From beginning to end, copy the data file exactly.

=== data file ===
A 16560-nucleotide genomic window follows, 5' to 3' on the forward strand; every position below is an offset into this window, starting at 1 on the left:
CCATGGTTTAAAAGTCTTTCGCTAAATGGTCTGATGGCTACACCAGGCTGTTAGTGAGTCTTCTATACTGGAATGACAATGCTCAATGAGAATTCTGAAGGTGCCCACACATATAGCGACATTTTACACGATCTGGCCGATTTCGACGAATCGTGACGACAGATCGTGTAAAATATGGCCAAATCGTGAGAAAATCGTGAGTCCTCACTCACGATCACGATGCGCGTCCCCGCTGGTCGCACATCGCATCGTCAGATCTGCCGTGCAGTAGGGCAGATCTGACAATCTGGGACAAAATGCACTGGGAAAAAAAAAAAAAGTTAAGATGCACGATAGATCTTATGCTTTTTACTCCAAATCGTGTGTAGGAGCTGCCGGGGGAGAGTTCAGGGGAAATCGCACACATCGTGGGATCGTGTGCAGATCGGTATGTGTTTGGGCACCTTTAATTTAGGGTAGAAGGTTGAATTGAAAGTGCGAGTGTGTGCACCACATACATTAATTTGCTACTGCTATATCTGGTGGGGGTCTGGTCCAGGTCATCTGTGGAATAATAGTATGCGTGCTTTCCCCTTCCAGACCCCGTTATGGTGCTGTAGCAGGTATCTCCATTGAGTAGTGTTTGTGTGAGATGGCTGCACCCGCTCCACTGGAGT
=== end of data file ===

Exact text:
A 16560-nucleotide genomic window follows, 5' to 3' on the forward strand; every position below is an offset into this window, starting at 1 on the left:
CCATGGTTTAAAAGTCTTTCGCTAAATGGTCTGATGGCTACACCAGGCTGTTAGTGAGTCTTCTATACTGGAATGACAATGCTCAATGAGAATTCTGAAGGTGCCCACACATATAGCGACATTTTACACGATCTGGCCGATTTCGACGAATCGTGACGACAGATCGTGTAAAATATGGCCAAATCGTGAGAAAATCGTGAGTCCTCACTCACGATCACGATGCGCGTCCCCGCTGGTCGCACATCGCATCGTCAGATCTGCCGTGCAGTAGGGCAGATCTGACAATCTGGGACAAAATGCACTGGGAAAAAAAAAAAAAGTTAAGATGCACGATAGATCTTATGCTTTTTACTCCAAATCGTGTGTAGGAGCTGCCGGGGGAGAGTTCAGGGGAAATCGCACACATCGTGGGATCGTGTGCAGATCGGTATGTGTTTGGGCACCTTTAATTTAGGGTAGAAGGTTGAATTGAAAGTGCGAGTGTGTGCACCACATACATTAATTTGCTACTGCTATATCTGGTGGGGGTCTGGTCCAGGTCATCTGTGGAATAATAGTATGCGTGCTTTCCCCTTCCAGACCCCGTTATGGTGCTGTAGCAGGTATCTCCATTGAGTAGTGTTTGTGTGAGATGGCTGCACCCGCTCCACTGGAGT